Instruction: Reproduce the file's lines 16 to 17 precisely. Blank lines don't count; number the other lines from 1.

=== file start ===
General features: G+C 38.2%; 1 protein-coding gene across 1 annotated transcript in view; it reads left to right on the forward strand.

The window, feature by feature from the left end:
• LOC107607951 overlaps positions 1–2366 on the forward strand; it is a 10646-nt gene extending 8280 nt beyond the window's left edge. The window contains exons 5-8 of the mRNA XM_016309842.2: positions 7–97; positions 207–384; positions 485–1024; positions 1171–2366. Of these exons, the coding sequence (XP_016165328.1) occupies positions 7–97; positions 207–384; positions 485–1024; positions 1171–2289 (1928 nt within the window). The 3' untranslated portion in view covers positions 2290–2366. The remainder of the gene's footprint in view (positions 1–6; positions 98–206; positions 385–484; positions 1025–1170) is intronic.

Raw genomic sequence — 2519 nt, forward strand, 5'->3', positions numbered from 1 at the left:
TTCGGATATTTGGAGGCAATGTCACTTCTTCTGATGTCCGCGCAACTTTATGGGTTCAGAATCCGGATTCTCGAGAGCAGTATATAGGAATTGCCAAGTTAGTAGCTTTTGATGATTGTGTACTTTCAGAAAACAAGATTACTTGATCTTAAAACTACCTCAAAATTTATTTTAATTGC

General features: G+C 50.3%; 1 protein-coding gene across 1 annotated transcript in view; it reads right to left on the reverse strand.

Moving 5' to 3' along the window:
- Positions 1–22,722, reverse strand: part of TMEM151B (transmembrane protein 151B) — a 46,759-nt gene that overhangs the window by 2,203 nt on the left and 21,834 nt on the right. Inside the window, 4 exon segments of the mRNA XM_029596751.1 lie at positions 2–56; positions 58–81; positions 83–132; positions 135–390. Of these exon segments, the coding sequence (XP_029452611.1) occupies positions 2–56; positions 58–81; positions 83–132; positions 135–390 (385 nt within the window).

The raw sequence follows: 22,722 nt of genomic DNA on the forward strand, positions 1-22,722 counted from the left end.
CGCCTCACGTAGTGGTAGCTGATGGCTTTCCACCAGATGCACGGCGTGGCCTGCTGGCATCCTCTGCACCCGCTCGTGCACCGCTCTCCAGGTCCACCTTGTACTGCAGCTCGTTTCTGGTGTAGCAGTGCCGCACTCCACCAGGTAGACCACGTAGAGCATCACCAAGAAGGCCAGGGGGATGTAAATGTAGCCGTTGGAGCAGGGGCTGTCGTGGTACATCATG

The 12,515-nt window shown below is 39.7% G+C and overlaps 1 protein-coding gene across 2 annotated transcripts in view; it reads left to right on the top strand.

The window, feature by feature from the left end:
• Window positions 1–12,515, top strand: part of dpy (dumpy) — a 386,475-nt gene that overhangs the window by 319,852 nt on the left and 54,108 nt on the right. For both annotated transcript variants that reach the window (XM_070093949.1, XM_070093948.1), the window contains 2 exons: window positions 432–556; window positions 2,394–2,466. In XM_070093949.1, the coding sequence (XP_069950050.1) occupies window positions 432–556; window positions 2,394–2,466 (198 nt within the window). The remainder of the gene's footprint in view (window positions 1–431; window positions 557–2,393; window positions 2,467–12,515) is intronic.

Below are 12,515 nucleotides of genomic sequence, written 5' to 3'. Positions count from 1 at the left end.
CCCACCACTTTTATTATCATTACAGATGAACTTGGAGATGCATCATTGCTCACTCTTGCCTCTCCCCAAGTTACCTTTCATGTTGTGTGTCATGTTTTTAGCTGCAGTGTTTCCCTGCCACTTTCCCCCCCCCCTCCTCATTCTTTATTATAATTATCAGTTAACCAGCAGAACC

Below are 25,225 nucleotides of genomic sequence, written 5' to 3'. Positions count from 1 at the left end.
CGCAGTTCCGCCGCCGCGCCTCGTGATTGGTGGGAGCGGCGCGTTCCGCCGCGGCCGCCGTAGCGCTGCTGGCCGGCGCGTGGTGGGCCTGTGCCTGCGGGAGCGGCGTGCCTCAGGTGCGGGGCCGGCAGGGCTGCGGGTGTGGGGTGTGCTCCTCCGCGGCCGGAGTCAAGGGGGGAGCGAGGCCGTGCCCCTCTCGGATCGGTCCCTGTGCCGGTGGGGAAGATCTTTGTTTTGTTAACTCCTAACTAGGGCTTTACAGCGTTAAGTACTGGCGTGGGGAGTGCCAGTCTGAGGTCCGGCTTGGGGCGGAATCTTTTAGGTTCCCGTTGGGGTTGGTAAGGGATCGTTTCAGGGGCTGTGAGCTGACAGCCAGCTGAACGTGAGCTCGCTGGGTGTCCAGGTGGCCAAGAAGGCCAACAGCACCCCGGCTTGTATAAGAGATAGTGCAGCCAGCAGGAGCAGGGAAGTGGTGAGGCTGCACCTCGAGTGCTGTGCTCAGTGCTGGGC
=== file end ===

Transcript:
Below are 25,225 nucleotides of genomic sequence, written 5' to 3'. Positions count from 1 at the left end.
CGCAGTTCCGCCGCCGCGCCTCGTGATTGGTGGGAGCGGCGCGTTCCGCCGCGGCCGCCGTAGCGCTGCTGGCCGGCGCGTGGTGGGCCTGTGCCTGCGGGAGCGGCGTGCCTCAGGTGCGGGGCCGGCAGGGCTGCGGGTGTGGGGTGTGCTCCTCCGCGGCCGGAGTCAAGGGGGGAGCGAGGCCGTGCCCCTCTCGGATCGGTCCCTGTGCCGGTGGGGAAGATCTTTGTTTTGTTAACTCCTAACTAGGGCTTTACAGCGTTAAGTACTGGCGTGGGGAGTGCCAGTCTGAGGTCCGGCTTGGGGCGGAATCTTTTAGGTTCCCGTTGGGGTTGGTAAGGGATCGTTTCAGGGGCTGTGAGCTGACAGCCAGCTGAACGTGAGCTCGCTGGGTGTCCAGGTGGCCAAGAAGGCCAACAGCACCCCGGCTTGTATAAGAGATAGTGCAGCCAGCAGGAGCAGGGAAGTGGTGAGGCTGCACCTCGAGTGCTGTGCTCAGTGCTGGGC